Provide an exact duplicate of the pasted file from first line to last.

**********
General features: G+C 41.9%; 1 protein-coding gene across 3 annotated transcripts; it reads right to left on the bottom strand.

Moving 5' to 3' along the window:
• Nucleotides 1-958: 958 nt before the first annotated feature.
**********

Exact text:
General features: G+C 41.9%; 1 protein-coding gene across 3 annotated transcripts; it reads right to left on the bottom strand.

Moving 5' to 3' along the window:
• Nucleotides 1-958: 958 nt before the first annotated feature.